More Plein Air!

July 16, 2011

Rockaway & Pottersville Road Intersection, plein air pastel, about 30 min., 6x9 in.

Meadow Lane, plein air pastel about 45 min., 6x9 in.

These are two more plein air pastels I did this past week. The weather has been great, not too hot or humid, and perfect for plein air. If my work schedule permitted, I’d be out there everyday, but it doesn’t. So, I make sure on the weekends to get out early in the morning (between 8 and 10 am) when the lighting is interesting. I try to choose spots that are out of the way where I won’t run into other people. I feel self-conscious when I paint out doors and try to be as discreet as possible. It isn’t that I’m not confident in my work, it’s just “odd” to be painting in public, sort of like being on display. Anyhow, plein air is great practice, so if you have the opportunity, get out there and enjoy the summer!

I will be having another 2 day plein air workshop at the end of August, details will be posted here soon.


A few demos from my plein air workshop

July 8, 2011

Watercolor and a little bit of pastel, 6x9 in. plein air

Deserted Village, Summit, NJ plein air pastel, 6x9 in.

This week I held a plein air workshop in Summit and Basking Ridge.  The weather was great, although a little hot, but we painted all morning in 2 great locations: the Deserted Village in Summit (Watchung Reservation) and Pleasant Valley Park in Basking Ridge. My demos were primarily in pastel, with a bit of watercolor here and there. Working plein air is excellent for practice and for creating studies to be used in larger studio works. It improves your ability to observe (see) color and forces you to focus on perspective, proportion and form/value, just the same as painting still lifes in the studio from life.

It may be a bit frustrating at first, especially for beginners, but if you persevere and warm up with quick sketches, you’ll soon be on your way to reaping the learning benefits of working live. I advise my students not work larger than 11×14 and to complete several studies rather than one large painting. My preferred media for plein air include pastel, watercolor and acrylic. Oils are ok but require an investment in equipment (plein air easel or pochade box) where the others you can just use paper and a drawing board. I use an inexpensive aluminum easel and foam board because they are light weight. I limit my colors and bring only those that I know I will use and that I consider my “favorites”. If I’m working with paint, about 5 tubes (3 primaries, dark neutral and a white if it’s acrylic or oil, if watercolor, just 4 are needed and water and the white of the paper take care of the whites).  If I’m using pastel, I choose about 15 colors that I know will work in the environment I plan to paint–if the woods are my subject, lots of greens in warms and cools, reds to neutralize them, a few really dark darks and some bright warm lights.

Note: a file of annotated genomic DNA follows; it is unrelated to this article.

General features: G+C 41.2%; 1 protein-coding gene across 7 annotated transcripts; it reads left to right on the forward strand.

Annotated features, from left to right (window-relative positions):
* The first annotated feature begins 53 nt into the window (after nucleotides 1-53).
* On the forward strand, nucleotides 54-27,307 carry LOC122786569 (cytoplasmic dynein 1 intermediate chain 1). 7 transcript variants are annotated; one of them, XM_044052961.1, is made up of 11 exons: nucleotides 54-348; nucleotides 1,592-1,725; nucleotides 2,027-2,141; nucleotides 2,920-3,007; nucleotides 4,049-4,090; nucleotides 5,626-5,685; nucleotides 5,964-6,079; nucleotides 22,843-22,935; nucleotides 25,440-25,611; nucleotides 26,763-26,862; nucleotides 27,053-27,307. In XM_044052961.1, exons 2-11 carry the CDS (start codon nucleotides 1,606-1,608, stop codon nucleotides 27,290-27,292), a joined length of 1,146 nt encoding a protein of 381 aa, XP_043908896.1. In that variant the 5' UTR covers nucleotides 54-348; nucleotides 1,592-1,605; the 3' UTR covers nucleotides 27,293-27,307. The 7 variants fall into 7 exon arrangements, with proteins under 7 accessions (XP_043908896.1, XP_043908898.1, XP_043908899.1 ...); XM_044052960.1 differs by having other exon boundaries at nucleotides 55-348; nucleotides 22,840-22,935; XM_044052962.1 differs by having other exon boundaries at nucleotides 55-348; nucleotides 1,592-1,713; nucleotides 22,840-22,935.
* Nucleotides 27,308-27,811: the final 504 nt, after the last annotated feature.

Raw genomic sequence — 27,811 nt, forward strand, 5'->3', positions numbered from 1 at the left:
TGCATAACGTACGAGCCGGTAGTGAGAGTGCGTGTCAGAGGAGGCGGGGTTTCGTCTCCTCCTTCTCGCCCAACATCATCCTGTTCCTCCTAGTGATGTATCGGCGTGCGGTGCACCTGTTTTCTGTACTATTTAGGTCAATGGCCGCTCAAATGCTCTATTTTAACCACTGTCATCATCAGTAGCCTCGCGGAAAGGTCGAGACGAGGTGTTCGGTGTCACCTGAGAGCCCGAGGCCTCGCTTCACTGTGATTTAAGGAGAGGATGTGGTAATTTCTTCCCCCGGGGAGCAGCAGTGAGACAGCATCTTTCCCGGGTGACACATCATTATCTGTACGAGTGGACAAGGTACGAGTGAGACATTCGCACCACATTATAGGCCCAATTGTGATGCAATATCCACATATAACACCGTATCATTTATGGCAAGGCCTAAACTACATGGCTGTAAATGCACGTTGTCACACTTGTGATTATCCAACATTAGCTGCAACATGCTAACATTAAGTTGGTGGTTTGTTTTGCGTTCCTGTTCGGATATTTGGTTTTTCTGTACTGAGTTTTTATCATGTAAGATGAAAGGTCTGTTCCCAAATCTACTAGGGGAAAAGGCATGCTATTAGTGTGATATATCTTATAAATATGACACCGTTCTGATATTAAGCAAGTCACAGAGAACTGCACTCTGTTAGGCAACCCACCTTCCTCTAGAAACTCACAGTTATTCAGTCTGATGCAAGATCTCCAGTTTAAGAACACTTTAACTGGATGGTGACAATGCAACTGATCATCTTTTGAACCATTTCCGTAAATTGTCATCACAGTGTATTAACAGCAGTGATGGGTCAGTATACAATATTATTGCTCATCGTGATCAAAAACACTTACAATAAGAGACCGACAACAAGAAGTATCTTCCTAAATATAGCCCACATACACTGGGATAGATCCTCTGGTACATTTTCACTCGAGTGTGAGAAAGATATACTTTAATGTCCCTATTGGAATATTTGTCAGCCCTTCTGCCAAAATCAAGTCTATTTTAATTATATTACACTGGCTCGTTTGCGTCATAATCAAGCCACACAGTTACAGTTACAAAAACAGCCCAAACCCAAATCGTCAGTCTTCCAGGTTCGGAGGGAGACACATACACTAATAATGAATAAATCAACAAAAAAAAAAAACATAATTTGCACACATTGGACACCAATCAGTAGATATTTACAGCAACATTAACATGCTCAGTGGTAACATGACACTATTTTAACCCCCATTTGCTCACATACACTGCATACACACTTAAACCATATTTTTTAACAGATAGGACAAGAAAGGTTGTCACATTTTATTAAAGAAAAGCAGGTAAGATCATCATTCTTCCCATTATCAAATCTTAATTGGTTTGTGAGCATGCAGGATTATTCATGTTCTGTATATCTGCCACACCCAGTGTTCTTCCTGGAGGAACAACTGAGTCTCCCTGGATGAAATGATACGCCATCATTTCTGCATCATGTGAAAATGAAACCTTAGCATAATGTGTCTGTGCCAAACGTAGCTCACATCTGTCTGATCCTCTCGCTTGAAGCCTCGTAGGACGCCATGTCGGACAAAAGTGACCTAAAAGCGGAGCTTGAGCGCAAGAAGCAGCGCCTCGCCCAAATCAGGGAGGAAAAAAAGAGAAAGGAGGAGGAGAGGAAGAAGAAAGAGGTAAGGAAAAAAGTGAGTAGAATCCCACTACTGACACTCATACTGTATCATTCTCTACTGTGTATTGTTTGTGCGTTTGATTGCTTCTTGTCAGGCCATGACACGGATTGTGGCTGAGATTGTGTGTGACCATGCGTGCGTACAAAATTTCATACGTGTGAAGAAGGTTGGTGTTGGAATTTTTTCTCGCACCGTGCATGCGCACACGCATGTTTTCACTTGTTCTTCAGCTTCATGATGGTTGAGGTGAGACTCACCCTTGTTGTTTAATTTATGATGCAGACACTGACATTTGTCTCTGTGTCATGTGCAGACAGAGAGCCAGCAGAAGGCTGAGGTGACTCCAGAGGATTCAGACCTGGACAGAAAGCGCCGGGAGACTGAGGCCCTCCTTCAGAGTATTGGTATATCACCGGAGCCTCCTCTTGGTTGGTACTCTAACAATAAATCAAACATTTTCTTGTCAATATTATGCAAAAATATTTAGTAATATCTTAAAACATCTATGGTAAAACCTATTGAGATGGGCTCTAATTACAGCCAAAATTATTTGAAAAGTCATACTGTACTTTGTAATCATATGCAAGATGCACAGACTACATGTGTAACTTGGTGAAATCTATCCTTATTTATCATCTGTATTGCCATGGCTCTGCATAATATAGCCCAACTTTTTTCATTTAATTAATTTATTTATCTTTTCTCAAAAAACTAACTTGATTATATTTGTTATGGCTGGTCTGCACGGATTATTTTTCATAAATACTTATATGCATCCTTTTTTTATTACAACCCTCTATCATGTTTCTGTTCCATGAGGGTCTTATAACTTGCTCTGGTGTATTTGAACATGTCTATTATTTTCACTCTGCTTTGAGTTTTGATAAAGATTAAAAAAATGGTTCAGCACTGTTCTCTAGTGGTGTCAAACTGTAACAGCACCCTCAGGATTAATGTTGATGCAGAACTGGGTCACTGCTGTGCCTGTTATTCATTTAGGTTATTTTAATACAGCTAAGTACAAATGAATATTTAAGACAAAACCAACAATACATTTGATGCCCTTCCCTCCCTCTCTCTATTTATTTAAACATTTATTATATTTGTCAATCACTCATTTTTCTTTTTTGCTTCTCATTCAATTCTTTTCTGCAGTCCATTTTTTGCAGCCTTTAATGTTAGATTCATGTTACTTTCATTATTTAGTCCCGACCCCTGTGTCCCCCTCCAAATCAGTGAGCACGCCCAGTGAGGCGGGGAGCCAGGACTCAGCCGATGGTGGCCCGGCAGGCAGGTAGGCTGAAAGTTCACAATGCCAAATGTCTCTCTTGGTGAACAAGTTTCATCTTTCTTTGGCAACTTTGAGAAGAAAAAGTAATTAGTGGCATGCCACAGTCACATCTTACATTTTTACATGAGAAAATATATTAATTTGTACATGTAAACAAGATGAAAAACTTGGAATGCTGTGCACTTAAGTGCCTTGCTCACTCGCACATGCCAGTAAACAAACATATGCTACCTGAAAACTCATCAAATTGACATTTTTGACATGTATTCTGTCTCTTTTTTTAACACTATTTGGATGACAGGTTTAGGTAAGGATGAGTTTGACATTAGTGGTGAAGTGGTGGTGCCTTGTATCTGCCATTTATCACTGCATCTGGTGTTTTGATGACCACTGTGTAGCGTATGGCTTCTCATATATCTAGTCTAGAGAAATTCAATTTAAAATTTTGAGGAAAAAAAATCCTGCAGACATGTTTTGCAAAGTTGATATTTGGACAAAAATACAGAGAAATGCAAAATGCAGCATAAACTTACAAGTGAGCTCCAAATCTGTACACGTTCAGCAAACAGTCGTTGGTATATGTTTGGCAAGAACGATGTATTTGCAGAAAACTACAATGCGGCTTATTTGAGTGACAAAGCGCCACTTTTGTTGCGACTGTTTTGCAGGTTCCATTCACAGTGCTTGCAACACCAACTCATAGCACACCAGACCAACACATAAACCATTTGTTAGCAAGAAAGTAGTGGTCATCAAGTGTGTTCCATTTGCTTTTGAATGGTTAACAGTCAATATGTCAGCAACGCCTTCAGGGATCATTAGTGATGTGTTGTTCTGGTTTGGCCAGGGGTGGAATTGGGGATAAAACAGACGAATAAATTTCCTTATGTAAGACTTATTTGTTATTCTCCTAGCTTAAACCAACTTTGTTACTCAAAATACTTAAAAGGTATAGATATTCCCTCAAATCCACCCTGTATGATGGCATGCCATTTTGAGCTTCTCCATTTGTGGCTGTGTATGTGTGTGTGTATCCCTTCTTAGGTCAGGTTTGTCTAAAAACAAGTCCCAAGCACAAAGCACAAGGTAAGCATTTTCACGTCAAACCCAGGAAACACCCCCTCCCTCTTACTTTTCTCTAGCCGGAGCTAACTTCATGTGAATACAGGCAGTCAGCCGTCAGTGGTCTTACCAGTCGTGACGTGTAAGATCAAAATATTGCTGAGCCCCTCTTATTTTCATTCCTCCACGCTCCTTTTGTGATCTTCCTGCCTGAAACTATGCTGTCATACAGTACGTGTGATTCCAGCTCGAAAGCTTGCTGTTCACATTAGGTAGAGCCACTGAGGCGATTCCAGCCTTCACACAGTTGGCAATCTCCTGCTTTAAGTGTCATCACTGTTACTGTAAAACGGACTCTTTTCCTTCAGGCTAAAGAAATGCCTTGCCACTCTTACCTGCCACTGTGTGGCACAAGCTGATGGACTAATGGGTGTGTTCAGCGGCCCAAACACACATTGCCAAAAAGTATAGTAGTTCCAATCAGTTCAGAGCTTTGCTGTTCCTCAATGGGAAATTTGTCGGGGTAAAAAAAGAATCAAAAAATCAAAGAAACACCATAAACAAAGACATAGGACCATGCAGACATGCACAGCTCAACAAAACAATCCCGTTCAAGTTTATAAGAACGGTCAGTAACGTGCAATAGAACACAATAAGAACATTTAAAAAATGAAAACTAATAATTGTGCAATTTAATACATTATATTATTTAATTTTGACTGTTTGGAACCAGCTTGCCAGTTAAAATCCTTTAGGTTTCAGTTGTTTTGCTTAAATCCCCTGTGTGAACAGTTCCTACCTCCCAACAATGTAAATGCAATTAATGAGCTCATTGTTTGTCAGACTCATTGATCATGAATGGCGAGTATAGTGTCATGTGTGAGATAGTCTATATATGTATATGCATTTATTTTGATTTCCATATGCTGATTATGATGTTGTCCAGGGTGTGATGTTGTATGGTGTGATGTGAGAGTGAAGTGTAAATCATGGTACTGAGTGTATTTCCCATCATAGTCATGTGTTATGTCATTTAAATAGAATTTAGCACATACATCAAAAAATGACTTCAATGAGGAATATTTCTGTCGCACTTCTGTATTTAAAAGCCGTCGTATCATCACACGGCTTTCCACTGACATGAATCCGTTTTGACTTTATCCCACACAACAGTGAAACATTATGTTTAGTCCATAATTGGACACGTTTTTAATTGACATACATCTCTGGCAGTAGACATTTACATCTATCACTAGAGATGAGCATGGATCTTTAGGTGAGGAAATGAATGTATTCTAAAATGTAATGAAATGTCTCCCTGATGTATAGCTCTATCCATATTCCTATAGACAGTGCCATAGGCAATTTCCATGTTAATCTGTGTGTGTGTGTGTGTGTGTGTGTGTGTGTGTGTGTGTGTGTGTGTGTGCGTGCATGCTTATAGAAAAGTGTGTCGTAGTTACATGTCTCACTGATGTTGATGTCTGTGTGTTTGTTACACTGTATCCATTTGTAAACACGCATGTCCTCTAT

I am not a plein air purist by any means. I see the value of plein air for practice and studies, but don’t by any means feel it is the only way to paint a landscape. Many subjects, particularly those of urban or industrial nature, would not be logistically possible to paint on location (think of the view from the fast land on the NJ Turnpike in Jersey City). Rather than forego those subjects because of the inabilty to paint them live, I take a series of reference photos and use those purely as a departure point. From there, what I learn painting any subject from life takes over and I can use imagination and creativity to make something new and hopefully more interesting, rather than to document exactly what was there.